I didn’t want to mix up the two things.
So, i want to draw screen-space constant quads using a perspective matrix. There were two approaches i had in mind.

Mixing ortho + perspective matrices.

Using scaling to maintain screen-space constancy.

I am now trying the second approach. The approach is slightly different. What i do is:

Obtain the point in camera space where the quad is supposed to be placed(this is the origin of the quad).

I use the camera’s up and right vectors to generate a quad, thinking that the quad would be screen aligned.

Now, i don’t get the quad to be screen aligned. I’m not sure what could be the problem. Can anyone please let me know if this concept is right?
i.e If I use the right vector and the up vector of the camera to generate a quad in camera space, would it always be screen-aligned?
(I was trying this so that i can skip billboarding.)

Do you want to draw the quad with a fixed number of pixels width no matter what the depth it is from the camera or do you just want simple camera facing billboarding?

I want both of these.
So, my idea was, based on the depth, i scale the quad, thus ensuring fixed screen-space size. And since i construct the quad using up and right vectors, i assumed it would be aligned with the screen(i.e billboarded).

Please let me know if this assumption is correct.
Thanks!

Yes, provided that that the forward, up and right vectors are mutually perpendicular. Functions such as gluLookAt() normally use one vector directly then use cross products to generate the other two axes. So even if the vectors aren’t perpendicular, you still get an orthogonal basis.
If you’re using right and up (as opposed to forward and either right or up), the resulting quad should always be parallel to the projection plane, although it might be a parallelogram (rather than a rectangle) if the vectors aren’t perpendicular.
When one of the vectors is a forward vector (as is the case for gluLookAt()), the forward direction (Z) is normally preserved, while the other two are generated using cross products. If the other vector isn’t perpendicular to the forward vector, the resulting quad won’t be parallel to the projection plane.

[QUOTE=GClements;1251627]Yes, provided that that the forward, up and right vectors are mutually perpendicular. Functions such as gluLookAt() normally use one vector directly then use cross products to generate the other two axes. So even if the vectors aren’t perpendicular, you still get an orthogonal basis.
If you’re using right and up (as opposed to forward and either right or up), the resulting quad should always be parallel to the projection plane, although it might be a parallelogram (rather than a rectangle) if the vectors aren’t perpendicular.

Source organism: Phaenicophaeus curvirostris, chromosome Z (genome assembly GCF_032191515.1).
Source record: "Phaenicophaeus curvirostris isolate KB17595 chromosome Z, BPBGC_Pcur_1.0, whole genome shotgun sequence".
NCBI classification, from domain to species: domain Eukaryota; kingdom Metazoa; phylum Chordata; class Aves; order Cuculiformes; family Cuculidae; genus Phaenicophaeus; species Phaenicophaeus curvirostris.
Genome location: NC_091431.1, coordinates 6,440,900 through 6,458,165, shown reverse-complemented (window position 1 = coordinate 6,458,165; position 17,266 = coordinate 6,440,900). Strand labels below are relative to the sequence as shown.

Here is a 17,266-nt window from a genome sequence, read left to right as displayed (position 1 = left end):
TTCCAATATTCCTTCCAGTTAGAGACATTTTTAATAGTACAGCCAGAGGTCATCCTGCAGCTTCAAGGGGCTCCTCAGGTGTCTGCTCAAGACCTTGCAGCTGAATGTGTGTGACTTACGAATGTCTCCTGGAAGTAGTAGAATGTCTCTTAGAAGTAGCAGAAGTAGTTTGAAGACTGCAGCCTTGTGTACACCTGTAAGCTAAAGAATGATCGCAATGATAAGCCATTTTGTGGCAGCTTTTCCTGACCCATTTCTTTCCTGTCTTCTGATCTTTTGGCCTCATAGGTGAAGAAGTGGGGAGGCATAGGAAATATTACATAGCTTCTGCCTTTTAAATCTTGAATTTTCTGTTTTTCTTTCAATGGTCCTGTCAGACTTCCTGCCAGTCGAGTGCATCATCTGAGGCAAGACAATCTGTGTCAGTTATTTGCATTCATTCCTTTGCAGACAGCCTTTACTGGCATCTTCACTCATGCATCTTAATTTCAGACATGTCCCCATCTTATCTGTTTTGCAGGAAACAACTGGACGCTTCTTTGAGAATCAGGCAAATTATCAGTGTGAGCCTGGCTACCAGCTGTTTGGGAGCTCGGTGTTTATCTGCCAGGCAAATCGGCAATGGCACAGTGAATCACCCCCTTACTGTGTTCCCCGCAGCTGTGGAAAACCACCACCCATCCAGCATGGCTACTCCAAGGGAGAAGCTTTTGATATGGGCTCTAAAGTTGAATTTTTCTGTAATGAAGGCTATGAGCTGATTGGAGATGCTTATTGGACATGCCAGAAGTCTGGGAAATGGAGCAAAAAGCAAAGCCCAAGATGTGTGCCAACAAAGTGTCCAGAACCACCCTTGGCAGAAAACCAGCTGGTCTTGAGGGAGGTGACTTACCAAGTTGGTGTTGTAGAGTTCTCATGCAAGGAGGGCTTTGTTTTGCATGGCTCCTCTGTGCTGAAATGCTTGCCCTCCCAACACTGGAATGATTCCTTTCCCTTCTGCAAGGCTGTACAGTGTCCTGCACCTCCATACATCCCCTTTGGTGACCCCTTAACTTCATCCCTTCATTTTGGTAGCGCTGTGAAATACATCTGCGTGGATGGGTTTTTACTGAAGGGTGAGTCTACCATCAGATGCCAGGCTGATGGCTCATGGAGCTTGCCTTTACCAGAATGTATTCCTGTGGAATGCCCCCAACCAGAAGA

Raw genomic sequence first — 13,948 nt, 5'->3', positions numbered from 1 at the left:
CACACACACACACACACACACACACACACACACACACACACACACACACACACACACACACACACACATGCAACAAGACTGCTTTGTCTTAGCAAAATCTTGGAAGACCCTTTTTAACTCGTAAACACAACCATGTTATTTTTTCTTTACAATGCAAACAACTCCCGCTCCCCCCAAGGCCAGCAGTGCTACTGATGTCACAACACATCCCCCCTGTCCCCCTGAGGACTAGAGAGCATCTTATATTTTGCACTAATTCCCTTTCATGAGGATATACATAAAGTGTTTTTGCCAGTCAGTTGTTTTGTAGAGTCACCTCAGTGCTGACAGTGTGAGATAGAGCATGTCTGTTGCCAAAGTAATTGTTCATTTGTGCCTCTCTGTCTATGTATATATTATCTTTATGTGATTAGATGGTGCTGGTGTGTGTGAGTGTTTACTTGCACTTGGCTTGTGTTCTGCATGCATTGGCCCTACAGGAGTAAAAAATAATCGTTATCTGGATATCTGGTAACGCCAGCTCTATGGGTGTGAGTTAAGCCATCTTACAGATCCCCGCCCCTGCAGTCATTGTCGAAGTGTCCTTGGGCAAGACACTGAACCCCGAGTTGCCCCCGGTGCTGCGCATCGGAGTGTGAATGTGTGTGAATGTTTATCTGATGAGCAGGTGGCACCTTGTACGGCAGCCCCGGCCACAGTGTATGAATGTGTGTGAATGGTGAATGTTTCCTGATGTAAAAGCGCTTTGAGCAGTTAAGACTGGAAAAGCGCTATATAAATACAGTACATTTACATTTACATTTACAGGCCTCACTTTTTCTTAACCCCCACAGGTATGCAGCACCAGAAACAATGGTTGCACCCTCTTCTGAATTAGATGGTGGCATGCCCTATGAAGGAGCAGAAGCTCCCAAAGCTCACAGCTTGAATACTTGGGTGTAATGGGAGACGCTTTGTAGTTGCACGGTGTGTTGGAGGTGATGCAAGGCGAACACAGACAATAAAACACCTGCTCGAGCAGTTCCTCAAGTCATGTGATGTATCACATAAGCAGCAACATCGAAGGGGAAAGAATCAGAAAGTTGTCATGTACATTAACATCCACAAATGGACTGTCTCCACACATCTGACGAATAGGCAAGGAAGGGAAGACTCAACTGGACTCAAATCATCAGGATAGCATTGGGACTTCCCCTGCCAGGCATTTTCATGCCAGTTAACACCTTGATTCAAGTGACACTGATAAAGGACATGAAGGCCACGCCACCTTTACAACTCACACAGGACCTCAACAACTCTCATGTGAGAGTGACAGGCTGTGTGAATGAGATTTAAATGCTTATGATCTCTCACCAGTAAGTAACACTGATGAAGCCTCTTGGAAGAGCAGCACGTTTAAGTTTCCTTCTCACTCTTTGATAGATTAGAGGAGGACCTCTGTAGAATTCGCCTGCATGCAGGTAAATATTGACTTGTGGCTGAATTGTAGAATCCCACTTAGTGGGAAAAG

When one of the vectors is a forward vector (as is the case for gluLookAt()), the forward direction (Z) is normally preserved, while the other two are generated using cross products. If the other vector isn’t perpendicular to the forward vector, the resulting quad won’t be parallel to the projection plane.[/QUOTE]

Thanks for the reply!
I obtain the up vector and the right vector from the modelview matrix(the first and the second column of the matrix), normalize them and use them.
Aren’t these orthogonal? Can you please clarify that?

[QUOTE=myk45;1251628]I obtain the up vector and the right vector from the modelview matrix(the first and the second column of the matrix), normalize them and use them.
Aren’t these orthogonal? Can you please clarify that?[/QUOTE]
That depends upon how the modelview matrix has been constructed. The columns of an identity matrix are orthogonal. Rotation, translation and uniform scaling preserve orthogonality. Composition of non-uniform scaling and rotation will result in non-orthogonal axes.

But if you’re using vectors extracted from the modelview matrix, those won’t be screen-aligned. OpenGL doesn’t have a “camera”. Or, rather, the camera remains at the origin facing along the negative Z axis (assuming that you’re using something like gluPerspective() to generate the projection matrix). Camera movement is simulated by applying the inverse transformation to the world, i.e. moving the world around into the camera’s view. So the modelview matrix is the inverse of what would be the camera matrix in a system which used cameras.

So if you want a set of axes which are aligned with the “camera”, you need the columns of the inverse of the modelview matrix. However, for an orthonormal matrix (a matrix constructed solely from rotations), the inverse is just the transpose. So if your modelview matrix has been constructed using only glRotate() and glTranslate(), you want the first two rows of the top-left 3x3 submatrix (i.e. ignoring the right-hand column which contains the translation and the bottom row which should just be [0,0,0,1]).